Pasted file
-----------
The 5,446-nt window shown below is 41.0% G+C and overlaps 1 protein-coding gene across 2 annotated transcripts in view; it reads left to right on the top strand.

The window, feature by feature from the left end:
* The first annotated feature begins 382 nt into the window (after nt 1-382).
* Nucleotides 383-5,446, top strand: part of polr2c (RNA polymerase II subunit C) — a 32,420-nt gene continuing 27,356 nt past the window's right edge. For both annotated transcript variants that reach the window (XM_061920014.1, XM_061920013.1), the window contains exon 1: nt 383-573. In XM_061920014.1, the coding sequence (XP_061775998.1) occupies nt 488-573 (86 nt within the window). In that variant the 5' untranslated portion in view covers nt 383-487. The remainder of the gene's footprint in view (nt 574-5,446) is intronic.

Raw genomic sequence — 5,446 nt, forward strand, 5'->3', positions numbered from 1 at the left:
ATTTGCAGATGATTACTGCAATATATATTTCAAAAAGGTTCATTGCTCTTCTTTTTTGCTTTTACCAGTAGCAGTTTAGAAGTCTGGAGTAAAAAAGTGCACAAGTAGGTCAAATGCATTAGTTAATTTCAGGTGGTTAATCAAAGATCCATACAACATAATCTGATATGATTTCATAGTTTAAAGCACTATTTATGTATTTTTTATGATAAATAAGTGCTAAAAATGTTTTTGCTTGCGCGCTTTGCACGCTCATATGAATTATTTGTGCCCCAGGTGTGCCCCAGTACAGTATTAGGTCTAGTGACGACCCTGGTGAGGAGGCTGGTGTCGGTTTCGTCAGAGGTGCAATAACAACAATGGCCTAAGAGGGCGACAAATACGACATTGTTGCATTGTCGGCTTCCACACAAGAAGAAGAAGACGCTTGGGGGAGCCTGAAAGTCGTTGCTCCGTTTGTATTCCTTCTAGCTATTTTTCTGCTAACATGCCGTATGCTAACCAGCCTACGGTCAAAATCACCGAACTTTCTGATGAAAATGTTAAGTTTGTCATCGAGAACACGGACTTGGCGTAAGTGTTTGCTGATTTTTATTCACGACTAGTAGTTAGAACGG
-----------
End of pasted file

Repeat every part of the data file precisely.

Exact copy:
The 5,446-nt window shown below is 41.0% G+C and overlaps 1 protein-coding gene across 2 annotated transcripts in view; it reads left to right on the top strand.

The window, feature by feature from the left end:
* The first annotated feature begins 382 nt into the window (after nt 1-382).
* Nucleotides 383-5,446, top strand: part of polr2c (RNA polymerase II subunit C) — a 32,420-nt gene continuing 27,356 nt past the window's right edge. For both annotated transcript variants that reach the window (XM_061920014.1, XM_061920013.1), the window contains exon 1: nt 383-573. In XM_061920014.1, the coding sequence (XP_061775998.1) occupies nt 488-573 (86 nt within the window). In that variant the 5' untranslated portion in view covers nt 383-487. The remainder of the gene's footprint in view (nt 574-5,446) is intronic.

Raw genomic sequence — 5,446 nt, forward strand, 5'->3', positions numbered from 1 at the left:
ATTTGCAGATGATTACTGCAATATATATTTCAAAAAGGTTCATTGCTCTTCTTTTTTGCTTTTACCAGTAGCAGTTTAGAAGTCTGGAGTAAAAAAGTGCACAAGTAGGTCAAATGCATTAGTTAATTTCAGGTGGTTAATCAAAGATCCATACAACATAATCTGATATGATTTCATAGTTTAAAGCACTATTTATGTATTTTTTATGATAAATAAGTGCTAAAAATGTTTTTGCTTGCGCGCTTTGCACGCTCATATGAATTATTTGTGCCCCAGGTGTGCCCCAGTACAGTATTAGGTCTAGTGACGACCCTGGTGAGGAGGCTGGTGTCGGTTTCGTCAGAGGTGCAATAACAACAATGGCCTAAGAGGGCGACAAATACGACATTGTTGCATTGTCGGCTTCCACACAAGAAGAAGAAGACGCTTGGGGGAGCCTGAAAGTCGTTGCTCCGTTTGTATTCCTTCTAGCTATTTTTCTGCTAACATGCCGTATGCTAACCAGCCTACGGTCAAAATCACCGAACTTTCTGATGAAAATGTTAAGTTTGTCATCGAGAACACGGACTTGGCGTAAGTGTTTGCTGATTTTTATTCACGACTAGTAGTTAGAACGG